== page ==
I try to be active in the strategy-as-practice community. One of the ways I do this is by maintaining a bibliography of readings that is available through the web-site. A few weeks ago, I asked people for any suggestions to add to the bibliography. Gerry Johnson sent me a list he has been working on with Leif Melin. I’ve start to work through the list, getting copies of the articles and reading them, as I add them to the bibliography. The first article is:
Langley, A. (1990). Patterns in the use of formal analysis in strategic decisions. Organization Studies, 11(1), 17–45.
The abstract says:
An empirical study examined how formal analysis is used in strategic decision making in 3 organizations of different structural types. In-depth investigation was made of the role of formal analysis at top levels in 3 organizations—a machine bureaucracy, a professional bureaucracy, and an adhocracy. It was found that formal analysis is used for a variety of purposes in organizations, and the way in which it is used varies from organization to organization. Three patterns of use were identified: 1. Analysis is used for substantive input to decisions, to control implementation, and to ensure convergence toward action. 2. Analysis becomes a key tool of persuasion and verification in the negotiation process between levels of the hierarchy concerning actions to be taken. 3. Analysis appears unproductive as people use it to put forward contradictory positions and to gain time in an atmosphere of indecision and divergence. This suggests that organizational structure is a key factor affecting the decision process.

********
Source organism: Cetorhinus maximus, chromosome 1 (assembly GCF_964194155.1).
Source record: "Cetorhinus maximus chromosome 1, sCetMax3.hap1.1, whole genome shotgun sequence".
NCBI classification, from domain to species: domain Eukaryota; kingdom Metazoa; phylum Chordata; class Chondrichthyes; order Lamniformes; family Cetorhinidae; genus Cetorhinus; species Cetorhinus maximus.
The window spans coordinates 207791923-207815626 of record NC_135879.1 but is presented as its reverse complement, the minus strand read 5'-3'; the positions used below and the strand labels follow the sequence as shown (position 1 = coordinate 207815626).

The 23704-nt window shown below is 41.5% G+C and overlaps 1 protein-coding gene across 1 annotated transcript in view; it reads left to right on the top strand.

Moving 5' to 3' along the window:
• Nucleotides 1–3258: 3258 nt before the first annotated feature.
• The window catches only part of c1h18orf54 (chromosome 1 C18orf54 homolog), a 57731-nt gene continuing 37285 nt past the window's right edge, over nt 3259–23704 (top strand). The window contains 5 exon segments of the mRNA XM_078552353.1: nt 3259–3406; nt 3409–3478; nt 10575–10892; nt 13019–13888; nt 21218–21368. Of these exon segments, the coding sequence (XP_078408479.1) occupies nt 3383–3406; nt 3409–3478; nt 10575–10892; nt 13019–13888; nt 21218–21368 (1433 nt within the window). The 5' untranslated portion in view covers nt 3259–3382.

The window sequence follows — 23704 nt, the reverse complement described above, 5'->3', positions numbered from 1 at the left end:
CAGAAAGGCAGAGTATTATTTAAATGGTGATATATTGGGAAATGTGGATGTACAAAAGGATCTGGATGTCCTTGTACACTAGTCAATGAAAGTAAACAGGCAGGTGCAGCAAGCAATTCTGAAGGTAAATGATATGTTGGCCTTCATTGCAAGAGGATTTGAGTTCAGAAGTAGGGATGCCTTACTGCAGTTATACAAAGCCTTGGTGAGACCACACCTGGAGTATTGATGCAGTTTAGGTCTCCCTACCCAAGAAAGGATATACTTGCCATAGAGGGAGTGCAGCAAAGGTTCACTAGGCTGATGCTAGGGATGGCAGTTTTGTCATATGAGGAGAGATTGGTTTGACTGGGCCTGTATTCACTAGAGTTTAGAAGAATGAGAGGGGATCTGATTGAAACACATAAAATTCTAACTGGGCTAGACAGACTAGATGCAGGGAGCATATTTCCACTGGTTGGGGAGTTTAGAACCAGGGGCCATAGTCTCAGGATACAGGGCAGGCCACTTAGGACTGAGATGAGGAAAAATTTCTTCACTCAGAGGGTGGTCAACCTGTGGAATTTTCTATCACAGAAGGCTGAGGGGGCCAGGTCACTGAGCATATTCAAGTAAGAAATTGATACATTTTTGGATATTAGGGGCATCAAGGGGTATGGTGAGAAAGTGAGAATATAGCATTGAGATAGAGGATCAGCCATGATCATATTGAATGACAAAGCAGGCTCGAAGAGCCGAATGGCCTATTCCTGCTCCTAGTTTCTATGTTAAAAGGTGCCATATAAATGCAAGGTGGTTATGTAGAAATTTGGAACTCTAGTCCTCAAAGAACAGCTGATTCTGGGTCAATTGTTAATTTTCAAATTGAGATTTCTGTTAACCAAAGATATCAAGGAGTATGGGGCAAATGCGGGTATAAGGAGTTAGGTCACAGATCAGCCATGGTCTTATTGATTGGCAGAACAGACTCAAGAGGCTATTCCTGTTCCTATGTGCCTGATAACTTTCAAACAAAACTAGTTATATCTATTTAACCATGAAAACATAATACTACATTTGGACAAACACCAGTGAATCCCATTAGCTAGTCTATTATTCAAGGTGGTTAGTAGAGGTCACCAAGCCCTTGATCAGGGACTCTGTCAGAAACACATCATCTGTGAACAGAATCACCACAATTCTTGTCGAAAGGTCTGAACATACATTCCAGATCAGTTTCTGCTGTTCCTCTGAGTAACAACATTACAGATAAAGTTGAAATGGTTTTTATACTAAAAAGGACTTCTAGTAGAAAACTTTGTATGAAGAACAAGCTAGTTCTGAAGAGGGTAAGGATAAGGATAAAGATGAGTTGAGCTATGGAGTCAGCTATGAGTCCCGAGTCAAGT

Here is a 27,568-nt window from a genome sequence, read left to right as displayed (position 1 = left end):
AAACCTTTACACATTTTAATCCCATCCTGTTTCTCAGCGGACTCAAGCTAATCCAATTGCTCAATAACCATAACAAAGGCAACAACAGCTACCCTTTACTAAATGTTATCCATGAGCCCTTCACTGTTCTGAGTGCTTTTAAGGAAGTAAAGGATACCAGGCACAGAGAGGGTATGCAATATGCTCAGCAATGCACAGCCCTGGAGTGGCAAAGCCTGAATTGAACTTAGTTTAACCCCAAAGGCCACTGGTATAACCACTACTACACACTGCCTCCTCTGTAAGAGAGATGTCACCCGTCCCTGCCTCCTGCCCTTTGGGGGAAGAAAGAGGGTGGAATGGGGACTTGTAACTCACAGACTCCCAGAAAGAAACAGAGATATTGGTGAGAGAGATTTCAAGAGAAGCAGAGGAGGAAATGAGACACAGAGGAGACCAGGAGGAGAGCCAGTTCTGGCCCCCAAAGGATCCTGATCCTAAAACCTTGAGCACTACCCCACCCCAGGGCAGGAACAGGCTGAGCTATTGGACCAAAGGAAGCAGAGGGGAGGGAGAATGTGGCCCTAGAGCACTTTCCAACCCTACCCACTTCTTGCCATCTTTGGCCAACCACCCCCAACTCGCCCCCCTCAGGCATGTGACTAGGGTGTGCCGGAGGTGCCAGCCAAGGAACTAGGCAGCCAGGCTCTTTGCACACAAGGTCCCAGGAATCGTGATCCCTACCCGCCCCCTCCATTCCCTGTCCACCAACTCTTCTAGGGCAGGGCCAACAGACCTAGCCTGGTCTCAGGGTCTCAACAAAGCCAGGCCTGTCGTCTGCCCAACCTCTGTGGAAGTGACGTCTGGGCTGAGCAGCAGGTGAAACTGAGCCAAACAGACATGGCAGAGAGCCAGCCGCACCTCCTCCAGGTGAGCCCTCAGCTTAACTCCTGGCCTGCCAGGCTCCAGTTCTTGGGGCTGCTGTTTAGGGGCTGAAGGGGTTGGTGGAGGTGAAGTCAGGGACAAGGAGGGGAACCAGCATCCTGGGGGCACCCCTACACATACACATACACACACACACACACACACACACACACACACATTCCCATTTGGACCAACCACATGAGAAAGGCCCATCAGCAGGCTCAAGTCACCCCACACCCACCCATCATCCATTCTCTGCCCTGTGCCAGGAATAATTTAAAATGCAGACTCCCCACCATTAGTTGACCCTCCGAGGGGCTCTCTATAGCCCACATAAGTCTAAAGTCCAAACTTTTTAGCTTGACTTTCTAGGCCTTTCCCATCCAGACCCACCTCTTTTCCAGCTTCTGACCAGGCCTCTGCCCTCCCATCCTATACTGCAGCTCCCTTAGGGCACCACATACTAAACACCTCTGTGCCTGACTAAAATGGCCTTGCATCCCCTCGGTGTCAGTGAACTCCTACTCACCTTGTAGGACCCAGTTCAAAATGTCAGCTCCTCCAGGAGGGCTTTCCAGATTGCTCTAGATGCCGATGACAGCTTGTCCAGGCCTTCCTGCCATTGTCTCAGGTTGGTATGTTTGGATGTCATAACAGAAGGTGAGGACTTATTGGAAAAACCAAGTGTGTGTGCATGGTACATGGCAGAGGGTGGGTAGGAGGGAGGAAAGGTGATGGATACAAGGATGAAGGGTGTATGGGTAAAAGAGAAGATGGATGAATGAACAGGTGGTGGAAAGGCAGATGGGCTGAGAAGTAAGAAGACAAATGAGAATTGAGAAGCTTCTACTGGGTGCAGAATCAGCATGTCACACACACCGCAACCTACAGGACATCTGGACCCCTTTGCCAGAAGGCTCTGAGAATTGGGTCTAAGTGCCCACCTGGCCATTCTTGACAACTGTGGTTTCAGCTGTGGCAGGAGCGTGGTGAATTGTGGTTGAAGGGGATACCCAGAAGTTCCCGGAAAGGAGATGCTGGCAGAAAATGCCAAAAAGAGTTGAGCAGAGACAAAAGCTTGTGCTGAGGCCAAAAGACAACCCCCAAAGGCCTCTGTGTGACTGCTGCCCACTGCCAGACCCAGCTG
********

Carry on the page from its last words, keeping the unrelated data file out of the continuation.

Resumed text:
There are a number of things that stand out after reading this article. Firstly, it reminds me that formal analysis is more prevalent in the later stages on strategising, e.g. in the evaluation of strategies or in filling in the details—maybe through into implementation, rather than in the earlier, dare I say more intuitive, formulation stages. I expect this is due the greater reliance on creativity in the ‘earlier’ part of strategising. Secondly, the nature or configuration (e.g. Mintzberg, 1983) of the firm—in a structural sense—impacts the ways in which formal (and informal) analysis is used. I think this can be linked to Ranson, Hinings, & Greenwood’s (1980) idea that structure and the way the organisation things are intertwined (the archetype as they call it)—although that explicit link is not made in the article.
Finally, it reminds me that I have to get around to reading Linblom’s classic 1959 article on muddling through.
Lindblom, C. (1959). The science of muddling through. Public Administration Review, 19(2), 79–88.
Mintzberg, H. (1983). Structure in fives: Designing effective organizations. Upper Saddle River, NJ: Prentice Hall.
Ranson, S., Hinings, C. R., & Greenwood, R. (1980). The structuring of organizational structures. Administrative Science Quarterly, 25, 1–17.